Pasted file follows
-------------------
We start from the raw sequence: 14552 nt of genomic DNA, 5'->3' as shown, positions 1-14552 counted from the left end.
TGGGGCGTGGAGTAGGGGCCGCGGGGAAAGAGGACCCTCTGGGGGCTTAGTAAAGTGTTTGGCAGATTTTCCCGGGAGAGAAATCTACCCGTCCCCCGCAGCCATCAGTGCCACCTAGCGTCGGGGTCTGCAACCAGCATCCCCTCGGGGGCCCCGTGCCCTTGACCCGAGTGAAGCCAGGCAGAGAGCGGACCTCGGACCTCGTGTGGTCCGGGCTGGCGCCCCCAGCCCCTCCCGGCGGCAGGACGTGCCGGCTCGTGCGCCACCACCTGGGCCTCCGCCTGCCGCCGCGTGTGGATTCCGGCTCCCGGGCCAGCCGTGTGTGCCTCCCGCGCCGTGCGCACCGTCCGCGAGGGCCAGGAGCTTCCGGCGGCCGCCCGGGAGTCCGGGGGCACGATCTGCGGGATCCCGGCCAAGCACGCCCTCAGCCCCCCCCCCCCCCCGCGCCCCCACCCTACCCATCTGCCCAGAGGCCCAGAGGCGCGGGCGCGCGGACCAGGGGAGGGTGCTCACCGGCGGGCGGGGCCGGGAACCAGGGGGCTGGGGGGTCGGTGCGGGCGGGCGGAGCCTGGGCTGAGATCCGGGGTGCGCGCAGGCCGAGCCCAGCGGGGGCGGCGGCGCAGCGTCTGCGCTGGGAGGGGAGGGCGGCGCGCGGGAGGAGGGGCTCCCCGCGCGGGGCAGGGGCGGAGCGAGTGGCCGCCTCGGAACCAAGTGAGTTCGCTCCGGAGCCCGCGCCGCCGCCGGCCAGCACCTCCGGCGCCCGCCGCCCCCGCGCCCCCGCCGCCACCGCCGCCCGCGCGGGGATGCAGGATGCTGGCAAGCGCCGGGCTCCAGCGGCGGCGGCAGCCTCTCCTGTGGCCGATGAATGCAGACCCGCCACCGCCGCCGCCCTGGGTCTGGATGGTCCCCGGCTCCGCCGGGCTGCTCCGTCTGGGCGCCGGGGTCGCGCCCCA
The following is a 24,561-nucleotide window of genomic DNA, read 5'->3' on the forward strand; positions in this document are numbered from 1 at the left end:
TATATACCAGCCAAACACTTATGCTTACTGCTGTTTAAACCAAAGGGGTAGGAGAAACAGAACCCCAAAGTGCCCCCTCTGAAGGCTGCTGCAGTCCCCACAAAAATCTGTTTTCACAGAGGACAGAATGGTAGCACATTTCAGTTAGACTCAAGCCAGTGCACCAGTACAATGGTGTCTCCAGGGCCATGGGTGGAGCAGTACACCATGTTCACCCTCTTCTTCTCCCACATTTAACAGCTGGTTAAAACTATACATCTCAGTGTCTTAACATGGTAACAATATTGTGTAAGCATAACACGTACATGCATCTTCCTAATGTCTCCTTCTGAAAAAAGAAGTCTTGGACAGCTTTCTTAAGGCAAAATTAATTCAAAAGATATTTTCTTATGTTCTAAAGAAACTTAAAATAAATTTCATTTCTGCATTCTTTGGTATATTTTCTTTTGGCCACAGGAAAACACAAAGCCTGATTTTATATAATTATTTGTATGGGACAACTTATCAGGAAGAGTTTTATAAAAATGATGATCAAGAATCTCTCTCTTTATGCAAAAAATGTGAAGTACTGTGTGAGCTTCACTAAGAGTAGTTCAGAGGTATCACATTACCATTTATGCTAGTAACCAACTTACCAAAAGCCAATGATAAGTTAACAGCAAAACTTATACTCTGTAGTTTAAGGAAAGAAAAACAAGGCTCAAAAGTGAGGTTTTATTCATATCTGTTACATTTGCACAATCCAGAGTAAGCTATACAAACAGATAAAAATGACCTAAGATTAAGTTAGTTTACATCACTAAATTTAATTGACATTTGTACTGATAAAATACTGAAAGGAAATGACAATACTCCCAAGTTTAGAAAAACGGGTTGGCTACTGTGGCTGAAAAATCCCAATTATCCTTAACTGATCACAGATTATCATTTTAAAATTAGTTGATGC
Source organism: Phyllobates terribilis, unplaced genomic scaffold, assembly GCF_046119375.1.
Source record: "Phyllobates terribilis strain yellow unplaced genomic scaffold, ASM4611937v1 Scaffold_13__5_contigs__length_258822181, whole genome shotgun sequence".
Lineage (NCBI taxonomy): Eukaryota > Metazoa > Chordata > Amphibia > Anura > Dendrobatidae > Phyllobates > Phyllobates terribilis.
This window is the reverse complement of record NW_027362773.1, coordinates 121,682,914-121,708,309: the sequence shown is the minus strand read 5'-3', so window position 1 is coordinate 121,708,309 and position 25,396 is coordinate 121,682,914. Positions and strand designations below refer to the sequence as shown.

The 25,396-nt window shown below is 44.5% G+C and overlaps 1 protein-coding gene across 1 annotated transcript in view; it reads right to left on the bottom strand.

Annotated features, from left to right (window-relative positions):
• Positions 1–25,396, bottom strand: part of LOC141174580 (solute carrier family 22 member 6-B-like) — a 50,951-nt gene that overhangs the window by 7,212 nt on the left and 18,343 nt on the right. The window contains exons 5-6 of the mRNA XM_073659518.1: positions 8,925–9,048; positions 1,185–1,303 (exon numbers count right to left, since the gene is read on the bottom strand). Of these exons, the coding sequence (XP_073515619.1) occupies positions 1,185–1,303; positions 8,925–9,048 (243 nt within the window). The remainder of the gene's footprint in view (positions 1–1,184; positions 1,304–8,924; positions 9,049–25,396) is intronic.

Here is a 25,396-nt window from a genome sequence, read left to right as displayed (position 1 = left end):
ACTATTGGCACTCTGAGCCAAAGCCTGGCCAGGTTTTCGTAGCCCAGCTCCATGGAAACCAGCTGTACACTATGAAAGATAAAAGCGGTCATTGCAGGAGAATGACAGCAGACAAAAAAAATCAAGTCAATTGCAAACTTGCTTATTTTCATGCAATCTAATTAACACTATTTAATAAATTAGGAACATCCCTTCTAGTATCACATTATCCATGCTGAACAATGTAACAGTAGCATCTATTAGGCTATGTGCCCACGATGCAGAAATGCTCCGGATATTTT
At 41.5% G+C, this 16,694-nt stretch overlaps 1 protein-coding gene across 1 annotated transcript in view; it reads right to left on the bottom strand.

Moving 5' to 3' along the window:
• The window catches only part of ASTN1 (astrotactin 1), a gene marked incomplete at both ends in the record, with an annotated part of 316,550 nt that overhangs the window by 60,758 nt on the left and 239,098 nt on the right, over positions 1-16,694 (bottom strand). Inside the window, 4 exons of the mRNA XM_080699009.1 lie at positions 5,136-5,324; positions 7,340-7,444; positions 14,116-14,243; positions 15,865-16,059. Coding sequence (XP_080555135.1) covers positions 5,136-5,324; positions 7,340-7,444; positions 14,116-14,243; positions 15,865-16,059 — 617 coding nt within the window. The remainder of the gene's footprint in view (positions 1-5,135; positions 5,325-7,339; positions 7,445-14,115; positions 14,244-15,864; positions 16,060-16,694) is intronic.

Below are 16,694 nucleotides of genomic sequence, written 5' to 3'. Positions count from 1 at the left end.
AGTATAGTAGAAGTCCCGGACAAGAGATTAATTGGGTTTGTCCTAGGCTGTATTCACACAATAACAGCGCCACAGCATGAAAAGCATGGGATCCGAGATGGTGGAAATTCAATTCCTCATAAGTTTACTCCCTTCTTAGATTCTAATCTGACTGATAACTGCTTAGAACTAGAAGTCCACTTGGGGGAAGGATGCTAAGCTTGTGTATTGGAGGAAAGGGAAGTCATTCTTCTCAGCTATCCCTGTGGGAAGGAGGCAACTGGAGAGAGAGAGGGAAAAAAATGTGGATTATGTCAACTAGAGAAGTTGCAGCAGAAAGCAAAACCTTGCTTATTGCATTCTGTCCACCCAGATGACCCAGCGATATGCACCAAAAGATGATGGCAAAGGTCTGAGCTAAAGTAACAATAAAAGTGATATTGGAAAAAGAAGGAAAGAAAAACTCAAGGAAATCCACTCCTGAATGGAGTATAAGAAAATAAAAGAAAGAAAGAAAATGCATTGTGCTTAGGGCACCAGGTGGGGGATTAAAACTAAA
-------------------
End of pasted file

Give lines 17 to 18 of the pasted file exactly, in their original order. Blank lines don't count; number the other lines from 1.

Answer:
Below are 16,694 nucleotides of genomic sequence, written 5' to 3'. Positions count from 1 at the left end.
AGTATAGTAGAAGTCCCGGACAAGAGATTAATTGGGTTTGTCCTAGGCTGTATTCACACAATAACAGCGCCACAGCATGAAAAGCATGGGATCCGAGATGGTGGAAATTCAATTCCTCATAAGTTTACTCCCTTCTTAGATTCTAATCTGACTGATAACTGCTTAGAACTAGAAGTCCACTTGGGGGAAGGATGCTAAGCTTGTGTATTGGAGGAAAGGGAAGTCATTCTTCTCAGCTATCCCTGTGGGAAGGAGGCAACTGGAGAGAGAGAGGGAAAAAAATGTGGATTATGTCAACTAGAGAAGTTGCAGCAGAAAGCAAAACCTTGCTTATTGCATTCTGTCCACCCAGATGACCCAGCGATATGCACCAAAAGATGATGGCAAAGGTCTGAGCTAAAGTAACAATAAAAGTGATATTGGAAAAAGAAGGAAAGAAAAACTCAAGGAAATCCACTCCTGAATGGAGTATAAGAAAATAAAAGAAAGAAAGAAAATGCATTGTGCTTAGGGCACCAGGTGGGGGATTAAAACTAAA